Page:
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In reading: How can I check that elements of an array are all same without using counter? , @Skizz uses the nifty solution:

memcmp (&string [0], &string [1], sizeof string [0] * (N - 1))

So if N happens to be 1, we get

memcmp (&string [0], &string [1], 0)

Is the return value certain to be 0 when the compare length is 0?

Test case (Cygwin gcc version 4.8.1 windows 64-bit) returns 0. So I know on this and a few other compilers/platforms that it is 0.

printf("%d\n", memcmp("foo", "bar", 0));

C11 draft spec follows, but appears quiet on the issue. Maybe another part of the spec or something says something? The memcmp function

#include <string.h>
int memcmp(const void *s1, const void *s2, size_t n);

The memcmp function compares the first n characters of the object pointed to by s1 to the first n characters of the object pointed to by s2.

The memcmp function returns an integer greater than, equal to, or less than zero, accordingly as the object pointed to by s1 is greater than, equal to, or less than the object pointed to by s2.

(Assume &string [1] did not reference illegal memory)

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If 1==N then don't do it. –  koodawg Sep 26 '13 at 17:44
memcmp is not reliable for comparing two objects for the same value if the objects may contain padding bytes, padding bits, or multiple encodings of the same value (such as a positive zero and a negative zero). –  Eric Postpischil Sep 26 '13 at 17:56
@koodawg: Why not? –  Keith Thompson Sep 26 '13 at 18:24
@koodawg: Quite the opposite, in virtually all cases a function that has well-defined behavior in "no op" situations allows for significantly cleaner code. One of the most well-known examples is free with null pointer as an argument. It is always cleaner to just do free(p) instead of if (p) free(p). The same applies to memcmp. –  AndreyT Sep 26 '13 at 19:35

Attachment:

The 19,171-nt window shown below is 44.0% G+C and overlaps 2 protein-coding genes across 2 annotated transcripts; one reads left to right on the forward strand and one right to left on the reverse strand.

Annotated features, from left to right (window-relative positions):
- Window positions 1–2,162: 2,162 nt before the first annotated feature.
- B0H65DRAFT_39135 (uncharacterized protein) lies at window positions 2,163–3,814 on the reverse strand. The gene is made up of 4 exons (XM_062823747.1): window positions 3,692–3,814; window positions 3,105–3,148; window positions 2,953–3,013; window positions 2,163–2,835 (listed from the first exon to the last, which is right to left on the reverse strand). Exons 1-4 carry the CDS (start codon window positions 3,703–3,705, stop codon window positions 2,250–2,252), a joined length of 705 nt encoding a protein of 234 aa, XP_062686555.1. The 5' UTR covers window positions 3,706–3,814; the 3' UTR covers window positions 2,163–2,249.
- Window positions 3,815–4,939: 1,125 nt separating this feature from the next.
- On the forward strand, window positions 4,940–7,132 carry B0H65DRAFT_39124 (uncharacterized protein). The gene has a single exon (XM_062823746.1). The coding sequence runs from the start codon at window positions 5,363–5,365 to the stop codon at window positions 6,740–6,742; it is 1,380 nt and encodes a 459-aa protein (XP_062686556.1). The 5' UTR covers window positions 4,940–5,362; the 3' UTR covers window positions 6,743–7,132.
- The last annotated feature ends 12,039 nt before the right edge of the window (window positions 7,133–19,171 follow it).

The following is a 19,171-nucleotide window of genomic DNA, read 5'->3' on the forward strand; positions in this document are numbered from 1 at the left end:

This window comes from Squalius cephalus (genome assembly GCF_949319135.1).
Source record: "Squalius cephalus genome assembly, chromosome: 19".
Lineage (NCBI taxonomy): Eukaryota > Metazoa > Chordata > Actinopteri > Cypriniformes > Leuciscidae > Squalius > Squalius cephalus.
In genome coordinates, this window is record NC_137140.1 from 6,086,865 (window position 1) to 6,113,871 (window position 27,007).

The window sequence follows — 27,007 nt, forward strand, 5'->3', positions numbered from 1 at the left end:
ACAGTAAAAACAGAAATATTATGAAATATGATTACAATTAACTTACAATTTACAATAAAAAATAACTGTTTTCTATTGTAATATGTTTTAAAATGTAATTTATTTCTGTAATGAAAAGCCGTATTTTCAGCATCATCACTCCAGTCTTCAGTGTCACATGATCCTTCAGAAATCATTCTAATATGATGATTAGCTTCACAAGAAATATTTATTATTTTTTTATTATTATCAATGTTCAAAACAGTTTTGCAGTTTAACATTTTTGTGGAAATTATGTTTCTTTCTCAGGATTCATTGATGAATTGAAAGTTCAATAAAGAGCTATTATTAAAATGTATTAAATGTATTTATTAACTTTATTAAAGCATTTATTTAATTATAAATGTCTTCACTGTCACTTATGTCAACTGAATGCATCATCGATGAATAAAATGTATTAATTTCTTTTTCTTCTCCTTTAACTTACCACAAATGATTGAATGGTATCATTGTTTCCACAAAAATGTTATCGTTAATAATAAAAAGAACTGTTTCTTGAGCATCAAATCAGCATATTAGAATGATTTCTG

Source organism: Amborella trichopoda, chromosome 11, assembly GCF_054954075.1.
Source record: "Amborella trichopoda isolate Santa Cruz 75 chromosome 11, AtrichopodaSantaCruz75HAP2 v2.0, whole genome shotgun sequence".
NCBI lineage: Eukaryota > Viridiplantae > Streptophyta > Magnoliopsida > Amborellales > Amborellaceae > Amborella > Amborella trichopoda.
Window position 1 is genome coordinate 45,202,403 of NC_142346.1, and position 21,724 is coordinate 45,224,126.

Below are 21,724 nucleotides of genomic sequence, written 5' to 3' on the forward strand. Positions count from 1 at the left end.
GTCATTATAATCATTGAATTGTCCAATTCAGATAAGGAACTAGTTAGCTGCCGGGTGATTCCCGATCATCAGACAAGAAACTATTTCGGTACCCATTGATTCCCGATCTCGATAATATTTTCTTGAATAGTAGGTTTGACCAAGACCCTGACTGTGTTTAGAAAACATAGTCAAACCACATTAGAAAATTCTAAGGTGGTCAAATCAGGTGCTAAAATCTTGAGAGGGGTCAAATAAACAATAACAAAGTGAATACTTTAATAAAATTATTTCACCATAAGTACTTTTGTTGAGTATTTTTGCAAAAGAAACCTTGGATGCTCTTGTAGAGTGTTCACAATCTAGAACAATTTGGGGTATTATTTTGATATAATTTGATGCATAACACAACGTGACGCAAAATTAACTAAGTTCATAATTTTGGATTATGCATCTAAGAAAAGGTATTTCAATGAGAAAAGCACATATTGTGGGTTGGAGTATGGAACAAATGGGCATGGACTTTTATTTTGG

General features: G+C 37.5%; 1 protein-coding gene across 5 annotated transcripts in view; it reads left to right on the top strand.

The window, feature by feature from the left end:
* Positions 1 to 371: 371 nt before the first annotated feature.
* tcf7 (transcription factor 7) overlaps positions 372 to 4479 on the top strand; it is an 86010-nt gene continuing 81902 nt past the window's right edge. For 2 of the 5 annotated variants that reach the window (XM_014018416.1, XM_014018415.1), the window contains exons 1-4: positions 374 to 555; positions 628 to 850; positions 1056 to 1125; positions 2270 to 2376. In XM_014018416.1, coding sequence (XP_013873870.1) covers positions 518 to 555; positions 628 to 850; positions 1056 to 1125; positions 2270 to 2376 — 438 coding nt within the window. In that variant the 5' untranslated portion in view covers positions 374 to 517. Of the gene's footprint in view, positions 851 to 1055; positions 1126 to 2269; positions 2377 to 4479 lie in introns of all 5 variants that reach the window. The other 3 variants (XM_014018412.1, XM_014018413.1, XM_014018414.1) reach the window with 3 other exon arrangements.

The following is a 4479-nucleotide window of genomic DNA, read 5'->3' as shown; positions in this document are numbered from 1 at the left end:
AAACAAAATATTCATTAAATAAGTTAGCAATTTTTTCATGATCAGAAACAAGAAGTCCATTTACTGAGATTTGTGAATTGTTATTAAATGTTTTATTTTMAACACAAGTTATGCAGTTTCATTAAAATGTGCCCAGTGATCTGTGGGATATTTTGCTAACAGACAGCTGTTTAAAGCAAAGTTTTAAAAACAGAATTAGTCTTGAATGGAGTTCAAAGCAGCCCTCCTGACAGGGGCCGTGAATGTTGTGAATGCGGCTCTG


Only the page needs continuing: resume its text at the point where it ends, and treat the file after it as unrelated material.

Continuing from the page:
I stand corrected. –  koodawg Sep 26 '13 at 20:02

1 Answer 1

up vote 5 down vote accepted

The relevant part of the specification is really this one

7.21 String handling

7.21.1 String function conventions

2 Where an argument declared as size_t n specifies the length of the array for a function, n can have the value zero on a call to that function. Unless explicitly stated otherwise in the description of a particular function in this subclause, pointer arguments on such a call shall still have valid values, as described in 7.1.4. On such a call, a function that locates a character finds no occurrence, a function that compares two character sequences returns zero, and a function that copies characters copies zero characters.

That means that memcmp is guaranteed to return zero when the supplied sequence length is zero.

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Looks good to me. Same in C11 draft 7.24.1 2. I suppose your reference is from C99? –  chux Sep 26 '13 at 18:41
@chux: Yes, C99. –  AndreyT Sep 26 '13 at 18:49
Are we sure that memcmp falls into 7.21 String handling? It's not technically a string function, obviously. –  koodawg Sep 26 '13 at 19:19
@koodawg: Yes, we are. It is not really about "string functions", but rather about functions described in "this subclause" (7.21). And mem... functions are indeed described in this subclause. Moreover, the fact that mem... functions are described under 7.21 formally makes them "string functions". –  AndreyT Sep 26 '13 at 19:32
Also 7.24 (in C11) describes the string handling functions in question as those which are "useful for manipulating arrays of character type and other objects treated as arrays of character type" (emphasis mine). All the mem... functions are described in terms of "copies n characters", "compares the first n characters" and the like, since "bytes" and chars are pretty much the same thing in C. –  Paul Griffiths Sep 26 '13 at 20:34

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